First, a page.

As standard in my collection, the various watercraft are mounted on clear bases …

The scouts

Yesthatphil’s 15mm German recce stands

The recce stands with my PBI Aufkalrungsschwadron all use pretty fancy kit. Of course, 198 would have its fair share of motor vehicles, but that wasn’t the balance I wanted to strike. So I’ve made 3 new stands for this purpose … basic infantry going forward to scout without the luxury of armoured cars and half tracks. Consequently, I gave one a bicycle, one a motorbike, and one a horse.

Again denoting them as PBIs sent forward, I’ve given them the white wafenfarbe (uniform piping) of the infantry (rather than of specialist reconaissance unit).

(figures by Peter Pig, bicycle from model railway supplies)
Wehrmacht 198 ID scouting parties

Each of the bases is completed with a Peter Pig 2-man radio team in greatcoats (to which I’ve swapped a couple of heads for variety) …

The box of divisional assets and support ehelons is filling up.

Somewhere in RussiaAssault troops from 198 ID make an improvised river crossing prior to bridging operations

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So this is the first set of pictures as the models begin to get painted and based, ready to fill out the rear echelon of the infantry division. This batch has a small limber, a heavy supply wagon, the Machinegun Flak cart and a boat.

The boat is intended as a generic marker – possibly marking assault boats, possibly bridging equipment, depending on the demands of the scenario. It is an upturned ‘The Square’ resin boat on some BPM 3D printed wheels.

The gun represents a divisional anti-tank unit, notionally equiped with a 50mm Pak 38.

(gun and limber by BattleFront, figures by Peter Pig, horses by Museum Miniatures)

This is modeled as my usual combination of the gun (BattleFront) on a metal shim with a ‘limbered’ base and a ‘deployed’ base, each of which has a magnabased patch for the gun.

The deployed gun (again, figures by Peter Pig)

1:100 scale/15mm models on P.B.Eye-Candy

Heavy Supply Wagon (Schwere Feldwagen Hf.2)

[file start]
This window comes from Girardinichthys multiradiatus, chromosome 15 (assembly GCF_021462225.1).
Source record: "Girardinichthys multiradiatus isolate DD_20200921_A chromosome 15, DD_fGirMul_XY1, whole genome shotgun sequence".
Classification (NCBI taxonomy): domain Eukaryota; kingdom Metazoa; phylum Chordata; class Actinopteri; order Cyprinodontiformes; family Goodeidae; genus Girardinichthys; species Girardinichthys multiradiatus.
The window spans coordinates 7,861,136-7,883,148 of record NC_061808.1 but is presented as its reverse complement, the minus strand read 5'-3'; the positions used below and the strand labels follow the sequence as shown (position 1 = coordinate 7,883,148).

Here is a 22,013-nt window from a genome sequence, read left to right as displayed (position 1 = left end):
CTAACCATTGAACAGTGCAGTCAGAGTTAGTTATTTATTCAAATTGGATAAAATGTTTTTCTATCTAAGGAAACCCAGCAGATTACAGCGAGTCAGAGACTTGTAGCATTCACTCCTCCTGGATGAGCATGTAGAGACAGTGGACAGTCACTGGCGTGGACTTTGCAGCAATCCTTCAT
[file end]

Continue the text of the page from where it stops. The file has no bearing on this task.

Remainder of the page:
Wagon and Horses by Quality Castings, driver by Peter Pig

And finally, the little flak cart … (Maschinengewehrwagen 36)

Limber, wheels and weapons by Battlefront, cart scratchbuilt. horses by QRF and crew by Peter Pig

The vehicle typically is armed with MG34s, whereas I had MG42s in my spares – however, some pictures I have seen do suggest MG42s were used. I have simplified the gun sights.

Maschinengewehrwagen 36: details

So far, so good. Hopefully I can get a little shift on with the next batch.

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ID 198 01

What, no horses?  Well, I’ll start my project with an Infantry Division.  Let’s call it ID 198.

It would not have been entirely mechanised.

I need quite a bit of ID 198 for the battle of Rostov scenario, and, in the past,  have drawn suitable components from my PBI company force (as shown in the pictures) … but I’ve added supporting equipment for the higher levels on a somewhat unsystematic basis (i.e. cobbled it together).

As I need to add some typical German horse-drawn equipment to my German collection (and some tows for my 105s), it seems sensible to flesh out a generic infantry division with artillery and supports.

I’m tagging it ID 198 as providing units for 198 will be part of its job, although my intention is something more generic than 198 itself (which was often chronically understrength) and it won’t exactly mirror any specific formation.  Even, say, at Rostov, 22nd Panzer was supported by around a division’s worth of ‘leg’ infantry (mostly 198) but it wasn’t exclusively from ID 198 and not all of 198 was there (reality being a little more ‘ad hoc’, sometimes).